A law banning plastic grocery bags in some Outer Banks communities may be unconstitutional, says a prominent former lawmaker.
Apex attorney Paul “Skip” Stam, a Republican who was House speaker pro tem before retiring from the legislature in 2016, circulated a memo to General Assembly members on the constitutionality of Session Law 2009-163. In it he argues the law violates several items in the North Carolina Constitution.
The ban, enacted in 2009, allows retailers in the covered areas to use only paper bags made of recyclable material or reusable bags.
Previous attempts to remove the ban have failed, but lawmakers may try again before the end of the year.
Stam’s memo gives opponents of the ban specific reasons to overturn the law.
Article II, Section 24 of the North Carolina Constitution bars the General Assembly from enacting local resolutions relating to health or sanitation that vary from statewide laws. The General Assembly also cannot pass any act regulating trade for a specific locality.
The plastic bag ban violates these two provisions, he says.
“The act very clearly relates to sanitation and the abatement of nuisances,” Stam wrote. “[This] is clear by the findings that the act was necessary because of the high volume of tourists and the comparative impact of plastic bags on barrier islands.”
Stam says the plastic bag ban regulates trade by dictating what kind of paper bags retailers can use and requires retailers to provide incentives to customers to use reusable bags. These incentives can be cash refunds, store coupons or credit, or a reward from the retailer’s customer loyalty program.
“Yet, less than five miles away from the impacted area sits Manteo which is located in the same county and whose businesses are not covered by the ban,” Stam argues in the memo. “Doubtless those who shop and dine in Manteo can take their plastic bags with them and discard them on the same barrier island.”
Supporters of the ban say it’s needed to protect marine life, such as sea turtles. Plastic bags can strangle and suffocate marine life, and on occasion animals ingest the bags and die. But, as Stam points out, the ban fails to cover places where most sea turtles live.
Stam, using data obtained from Seaturtles.org, argues there are more sea turtles living between Cape Lookout National Seashore and Brantley Island than between Ocracoke Island and Corolla, where the ban is in place.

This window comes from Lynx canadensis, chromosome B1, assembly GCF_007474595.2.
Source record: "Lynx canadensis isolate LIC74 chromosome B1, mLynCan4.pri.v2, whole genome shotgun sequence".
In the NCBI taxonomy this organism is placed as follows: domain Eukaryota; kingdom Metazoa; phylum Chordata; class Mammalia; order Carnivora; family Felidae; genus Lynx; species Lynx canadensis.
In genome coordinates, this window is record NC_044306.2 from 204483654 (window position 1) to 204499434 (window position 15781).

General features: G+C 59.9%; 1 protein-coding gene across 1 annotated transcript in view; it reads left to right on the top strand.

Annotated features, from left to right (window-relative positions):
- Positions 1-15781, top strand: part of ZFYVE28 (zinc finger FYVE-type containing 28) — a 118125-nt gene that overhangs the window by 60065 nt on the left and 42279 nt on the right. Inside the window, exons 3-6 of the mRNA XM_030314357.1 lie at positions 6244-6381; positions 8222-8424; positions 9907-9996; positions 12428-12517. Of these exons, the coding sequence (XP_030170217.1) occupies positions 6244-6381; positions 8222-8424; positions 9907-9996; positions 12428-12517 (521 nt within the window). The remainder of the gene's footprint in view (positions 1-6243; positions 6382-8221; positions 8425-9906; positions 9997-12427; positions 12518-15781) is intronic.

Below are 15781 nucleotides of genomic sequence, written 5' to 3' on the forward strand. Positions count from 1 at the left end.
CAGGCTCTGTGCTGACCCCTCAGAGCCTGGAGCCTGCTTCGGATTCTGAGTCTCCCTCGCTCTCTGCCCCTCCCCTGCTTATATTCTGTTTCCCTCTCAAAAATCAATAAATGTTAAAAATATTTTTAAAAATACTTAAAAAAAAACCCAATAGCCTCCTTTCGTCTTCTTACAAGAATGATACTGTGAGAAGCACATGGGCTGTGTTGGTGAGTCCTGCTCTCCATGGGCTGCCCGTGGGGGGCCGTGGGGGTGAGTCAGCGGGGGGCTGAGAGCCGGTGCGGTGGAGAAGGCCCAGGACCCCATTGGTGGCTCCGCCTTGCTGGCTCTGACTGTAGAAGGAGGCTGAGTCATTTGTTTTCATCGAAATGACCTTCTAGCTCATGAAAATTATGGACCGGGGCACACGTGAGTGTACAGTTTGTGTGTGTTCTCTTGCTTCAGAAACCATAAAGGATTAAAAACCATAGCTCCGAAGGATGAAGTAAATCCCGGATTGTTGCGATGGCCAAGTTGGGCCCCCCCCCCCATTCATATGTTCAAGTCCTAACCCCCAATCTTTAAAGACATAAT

“While the bill started out its legislative journey as a statewide ban without violating these constitutional provisions, it had become a ‘local act’ by the time it was ratified,” Stam explained.
Stam is not alone in his opposition to the plastic bag ban. The North Carolina Retail Merchants Association also opposes the ban.
“We have been trying to figure out how to repeal it for a number of years, especially since it does not seem to be changing consumer behavior at all. Most people when they come on vacation from Delaware or Maryland … do not pack reusable bags with them. The paper bags [businesses] have to provide to customers are much more expensive than the plastic ones. It is very costly and you are not changing customer behavior,” said Andy Ellen, executive director of the retailers’ group.
“We would like people to bring reusable bags, but we think it also should be the choice of the business if they want to continue to not offer plastic bags and offer paper,” Ellen added.
Ellen agrees with Stam that the ban may be unconstitutional, and says he hopes the General Assembly will consider repealing it during an upcoming special session.
“Our legislature has done so much on regulatory reform for our industry, the retail industry. This is a major piece of regulatory reform that would do a couple of things. It would relieve some pressure on businesses because they have to post signs, pay customers, they can only use certain types of bags. We do that and we still give them the opportunity to operate their business how they would like,” Ellen said.
A representative of the Southern Environmental Law Center, which backs the ban, told Carolina Journal no one was available to review the memo.
This article was updated after initial publication to include comments from Andy Ellen of the NCRMA.